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28 Results

May 7, 2018

Advances in Pre-Training Distributed Word Representations

Language Resources and Evaluation Conference (LREC)

In this paper, we show how to train high-quality word vector representations by using a combination of known tricks that are however rarely used together.

By: Tomas Mikolov, Edouard Grave, Piotr Bojanowski, Christian Puhrsch, Armand Joulin
April 30, 2018

Mastering the Dungeon: Grounded Language Learning by Mechanical Turker Descent

International Conference on Learning Representations (ICLR)

In this work we propose an interactive learning procedure called Mechanical Turker Descent (MTD) and use it to train agents to execute natural language commands grounded in a fantasy text adventure game. In MTD, Turkers compete to train better agents in the short term, and collaborate by sharing their agents’ skills in the long term.

By: Zhilin Yang, Saizheng Zhang, Jack Urbanek, Will Feng, Alexander H. Miller, Arthur Szlam, Douwe Kiela, Jason Weston
April 15, 2018

Learning Filterbanks from Raw Speech for Phone Recognition

International Conference on Acoustics, Speech and Signal Processing (ICASSP)

We train a bank of complex filters that operates on the raw waveform and is fed into a convolutional neural network for end-to-end phone recognition.

By: Neil Zeghidour, Nicolas Usunier, Iasonas Kokkinos, Thomas Schatz, Gabriel Synnaeve, Emmanuel Dupoux
April 15, 2018

Towards End-to-End Spoken Language Understanding

International Conference on Acoustics, Speech and Signal Processing (ICASSP 2018)

Spoken language understanding system is traditionally designed as a pipeline of a number of components.

By: Dmitriy Serdyuk, Yongqiang Wang, Christian Fuegen, Anuj Kumar, Baiyang Liu, Yoshua Bengio
October 22, 2017

Inferring and Executing Programs for Visual Reasoning

International Conference on Computer Vision (ICCV)

Inspired by module networks, this paper proposes a model for visual reasoning that consists of a program generator that constructs an explicit representation of the reasoning process to be performed, and an execution engine that executes the resulting program to produce an answer.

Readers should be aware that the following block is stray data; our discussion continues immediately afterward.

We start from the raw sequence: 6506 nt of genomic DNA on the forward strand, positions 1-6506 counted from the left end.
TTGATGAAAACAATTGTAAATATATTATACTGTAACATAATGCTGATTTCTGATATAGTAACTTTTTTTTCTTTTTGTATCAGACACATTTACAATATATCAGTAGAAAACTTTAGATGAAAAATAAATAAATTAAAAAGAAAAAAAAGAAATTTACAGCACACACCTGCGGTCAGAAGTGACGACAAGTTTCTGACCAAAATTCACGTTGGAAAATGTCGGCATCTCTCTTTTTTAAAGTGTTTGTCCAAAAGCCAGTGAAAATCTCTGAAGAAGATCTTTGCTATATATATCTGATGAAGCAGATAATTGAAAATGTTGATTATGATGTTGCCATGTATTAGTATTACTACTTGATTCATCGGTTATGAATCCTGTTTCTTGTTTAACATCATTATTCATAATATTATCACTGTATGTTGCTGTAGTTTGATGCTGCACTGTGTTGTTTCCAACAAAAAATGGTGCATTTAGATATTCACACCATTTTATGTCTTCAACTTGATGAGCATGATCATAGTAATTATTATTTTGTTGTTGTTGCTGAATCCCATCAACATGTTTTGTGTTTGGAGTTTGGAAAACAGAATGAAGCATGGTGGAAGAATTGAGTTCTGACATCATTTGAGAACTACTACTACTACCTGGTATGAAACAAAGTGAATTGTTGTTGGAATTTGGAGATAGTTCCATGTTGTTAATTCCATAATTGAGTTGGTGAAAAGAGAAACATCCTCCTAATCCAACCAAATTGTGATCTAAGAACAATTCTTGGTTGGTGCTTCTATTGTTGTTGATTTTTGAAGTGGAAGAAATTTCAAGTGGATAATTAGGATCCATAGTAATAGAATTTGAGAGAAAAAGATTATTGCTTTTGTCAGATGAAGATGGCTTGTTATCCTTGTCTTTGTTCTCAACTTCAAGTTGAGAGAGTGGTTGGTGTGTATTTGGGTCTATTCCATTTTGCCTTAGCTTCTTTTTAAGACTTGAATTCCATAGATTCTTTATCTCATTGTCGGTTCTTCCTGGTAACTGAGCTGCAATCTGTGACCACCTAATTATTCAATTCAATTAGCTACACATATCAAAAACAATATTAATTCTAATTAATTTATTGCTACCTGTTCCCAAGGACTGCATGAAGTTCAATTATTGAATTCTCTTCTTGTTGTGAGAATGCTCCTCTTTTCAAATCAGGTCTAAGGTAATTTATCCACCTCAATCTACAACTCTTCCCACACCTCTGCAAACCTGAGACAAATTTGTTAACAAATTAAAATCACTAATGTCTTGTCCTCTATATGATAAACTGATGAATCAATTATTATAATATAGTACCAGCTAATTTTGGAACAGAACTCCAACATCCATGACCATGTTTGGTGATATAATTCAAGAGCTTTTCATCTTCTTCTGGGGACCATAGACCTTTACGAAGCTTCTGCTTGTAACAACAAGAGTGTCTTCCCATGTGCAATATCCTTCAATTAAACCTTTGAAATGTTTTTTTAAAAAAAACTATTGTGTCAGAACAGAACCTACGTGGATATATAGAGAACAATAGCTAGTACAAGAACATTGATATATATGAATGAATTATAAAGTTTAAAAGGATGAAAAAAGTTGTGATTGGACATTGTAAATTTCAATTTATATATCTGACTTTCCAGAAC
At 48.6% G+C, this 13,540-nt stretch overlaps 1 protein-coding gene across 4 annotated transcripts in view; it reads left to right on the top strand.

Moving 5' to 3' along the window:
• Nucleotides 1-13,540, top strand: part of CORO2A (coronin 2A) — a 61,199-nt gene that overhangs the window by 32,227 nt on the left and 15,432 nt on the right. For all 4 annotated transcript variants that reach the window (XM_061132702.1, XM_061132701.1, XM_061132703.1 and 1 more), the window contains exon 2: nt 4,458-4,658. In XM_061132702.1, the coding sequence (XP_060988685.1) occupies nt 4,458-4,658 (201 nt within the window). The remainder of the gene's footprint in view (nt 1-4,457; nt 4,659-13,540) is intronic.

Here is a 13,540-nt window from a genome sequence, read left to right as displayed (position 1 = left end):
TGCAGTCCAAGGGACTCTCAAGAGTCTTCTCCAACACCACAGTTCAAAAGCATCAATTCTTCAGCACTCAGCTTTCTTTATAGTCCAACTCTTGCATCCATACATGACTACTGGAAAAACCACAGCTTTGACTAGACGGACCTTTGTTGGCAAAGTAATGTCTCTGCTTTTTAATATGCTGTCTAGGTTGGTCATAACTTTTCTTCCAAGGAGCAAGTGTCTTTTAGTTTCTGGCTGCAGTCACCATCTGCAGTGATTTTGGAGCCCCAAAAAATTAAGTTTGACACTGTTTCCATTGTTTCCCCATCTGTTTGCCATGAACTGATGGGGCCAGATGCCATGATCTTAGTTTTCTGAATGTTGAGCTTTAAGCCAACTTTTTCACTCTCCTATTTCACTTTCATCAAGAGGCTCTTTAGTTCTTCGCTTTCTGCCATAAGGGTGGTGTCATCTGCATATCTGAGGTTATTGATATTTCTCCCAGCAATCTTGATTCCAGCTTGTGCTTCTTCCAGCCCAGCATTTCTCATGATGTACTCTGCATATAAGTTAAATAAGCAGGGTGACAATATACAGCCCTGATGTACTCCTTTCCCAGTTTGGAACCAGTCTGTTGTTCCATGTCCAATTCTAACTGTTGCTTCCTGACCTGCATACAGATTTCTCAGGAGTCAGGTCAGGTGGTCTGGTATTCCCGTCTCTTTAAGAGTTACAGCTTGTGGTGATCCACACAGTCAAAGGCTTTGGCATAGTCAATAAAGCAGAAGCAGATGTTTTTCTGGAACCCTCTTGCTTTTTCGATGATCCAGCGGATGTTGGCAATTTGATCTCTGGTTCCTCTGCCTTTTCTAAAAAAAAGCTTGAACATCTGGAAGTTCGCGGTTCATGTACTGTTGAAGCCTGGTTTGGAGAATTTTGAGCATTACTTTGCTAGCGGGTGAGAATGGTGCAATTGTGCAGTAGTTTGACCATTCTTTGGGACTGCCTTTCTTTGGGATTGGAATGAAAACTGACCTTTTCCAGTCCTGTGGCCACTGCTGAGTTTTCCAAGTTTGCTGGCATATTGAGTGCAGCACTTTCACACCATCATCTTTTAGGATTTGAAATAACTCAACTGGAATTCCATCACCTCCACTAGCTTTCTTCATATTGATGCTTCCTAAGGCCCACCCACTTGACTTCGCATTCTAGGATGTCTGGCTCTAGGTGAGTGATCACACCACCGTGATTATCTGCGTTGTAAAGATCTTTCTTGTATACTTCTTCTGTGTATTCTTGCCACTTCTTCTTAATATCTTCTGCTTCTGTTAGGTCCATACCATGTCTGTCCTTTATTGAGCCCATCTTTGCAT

By: Justin Johnson, Bharath Hariharan, Laurens van der Maaten, Judy Hoffman, Li Fei-Fei, Larry Zitnick, Ross Girshick
September 7, 2017

Natural Language Does Not Emerge ‘Naturally’ in Multi-Agent Dialog

Conference on Empirical Methods in Natural Language Processing (EMNLP)

In this paper, using a Task & Talk reference game between two agents as a testbed, we present a sequence of ‘negative’ results culminating in a ‘positive’ one – showing that while most agent-invented languages are effective (i.e. achieve near-perfect task rewards), they are decidedly not interpretable or compositional.

By: Satwik Kottur, José M.F. Moura, Stefan Lee, Dhruv Batra
August 6, 2017

Efficient Softmax Approximation for GPUs

International Conference on Machine Learning (ICML)

We propose an approximate strategy to efficiently train neural network based language models over very large vocabularies.

By: Edouard Grave, Armand Joulin, Moustapha Cisse, David Grangier, Hervé Jégou
July 31, 2017

Learning Multilingual Joint Sentence Embeddings with Neural Machine Translation

ACL workshop on Representation Learning for NLP (ACL)

In this paper, we use the framework of neural machine translation to learn joint sentence representations across six very different languages. Our aim is that a representation which is independent of the language, is likely to capture the underlying semantics.

By: Holger Schwenk, Matthijs Douze
July 31, 2017

Enriching Word Vectors with Subword Information

TACL, Association for Computational Linguistics (ACL 2017)

In this paper, we propose a new approach based on the skipgram model, where each word is represented as a bag of character n-grams.

By: Piotr Bojanowski, Edouard Grave, Armand Joulin, Tomas Mikolov
July 30, 2017

Reading Wikipedia to Answer Open-Domain Questions

Association for Computational Linguistics (ACL 2017)

This paper proposes to tackle open- domain question answering using Wikipedia as the unique knowledge source: the answer to any factoid question is a text span in a Wikipedia article.

By: Danqi Chen, Adam Fisch, Jason Weston, Antoine Bordes